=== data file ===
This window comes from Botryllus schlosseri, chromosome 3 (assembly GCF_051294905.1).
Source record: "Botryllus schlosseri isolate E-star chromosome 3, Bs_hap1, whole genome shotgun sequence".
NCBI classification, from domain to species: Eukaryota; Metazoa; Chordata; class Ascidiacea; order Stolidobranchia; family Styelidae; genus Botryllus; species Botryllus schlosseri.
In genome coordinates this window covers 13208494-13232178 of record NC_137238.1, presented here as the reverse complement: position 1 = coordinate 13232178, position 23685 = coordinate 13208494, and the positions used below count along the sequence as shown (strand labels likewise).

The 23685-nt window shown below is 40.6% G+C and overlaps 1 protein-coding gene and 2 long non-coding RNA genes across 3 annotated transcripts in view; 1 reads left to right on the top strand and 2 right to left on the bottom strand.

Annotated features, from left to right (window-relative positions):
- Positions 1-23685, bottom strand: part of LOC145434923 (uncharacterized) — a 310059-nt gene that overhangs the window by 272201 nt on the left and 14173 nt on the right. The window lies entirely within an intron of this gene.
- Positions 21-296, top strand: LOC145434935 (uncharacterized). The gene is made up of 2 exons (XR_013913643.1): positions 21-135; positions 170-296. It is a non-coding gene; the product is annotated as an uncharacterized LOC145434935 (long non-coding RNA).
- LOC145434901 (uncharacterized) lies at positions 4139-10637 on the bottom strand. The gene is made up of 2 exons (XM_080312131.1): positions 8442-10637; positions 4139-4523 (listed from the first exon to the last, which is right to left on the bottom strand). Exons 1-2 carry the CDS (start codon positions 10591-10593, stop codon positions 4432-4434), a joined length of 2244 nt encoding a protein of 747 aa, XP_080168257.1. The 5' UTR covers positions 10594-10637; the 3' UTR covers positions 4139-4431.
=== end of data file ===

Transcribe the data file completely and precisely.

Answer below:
This window comes from Botryllus schlosseri, chromosome 3 (assembly GCF_051294905.1).
Source record: "Botryllus schlosseri isolate E-star chromosome 3, Bs_hap1, whole genome shotgun sequence".
NCBI classification, from domain to species: Eukaryota; Metazoa; Chordata; class Ascidiacea; order Stolidobranchia; family Styelidae; genus Botryllus; species Botryllus schlosseri.
In genome coordinates this window covers 13208494-13232178 of record NC_137238.1, presented here as the reverse complement: position 1 = coordinate 13232178, position 23685 = coordinate 13208494, and the positions used below count along the sequence as shown (strand labels likewise).

The 23685-nt window shown below is 40.6% G+C and overlaps 1 protein-coding gene and 2 long non-coding RNA genes across 3 annotated transcripts in view; 1 reads left to right on the top strand and 2 right to left on the bottom strand.

Annotated features, from left to right (window-relative positions):
- Positions 1-23685, bottom strand: part of LOC145434923 (uncharacterized) — a 310059-nt gene that overhangs the window by 272201 nt on the left and 14173 nt on the right. The window lies entirely within an intron of this gene.
- Positions 21-296, top strand: LOC145434935 (uncharacterized). The gene is made up of 2 exons (XR_013913643.1): positions 21-135; positions 170-296. It is a non-coding gene; the product is annotated as an uncharacterized LOC145434935 (long non-coding RNA).
- LOC145434901 (uncharacterized) lies at positions 4139-10637 on the bottom strand. The gene is made up of 2 exons (XM_080312131.1): positions 8442-10637; positions 4139-4523 (listed from the first exon to the last, which is right to left on the bottom strand). Exons 1-2 carry the CDS (start codon positions 10591-10593, stop codon positions 4432-4434), a joined length of 2244 nt encoding a protein of 747 aa, XP_080168257.1. The 5' UTR covers positions 10594-10637; the 3' UTR covers positions 4139-4431.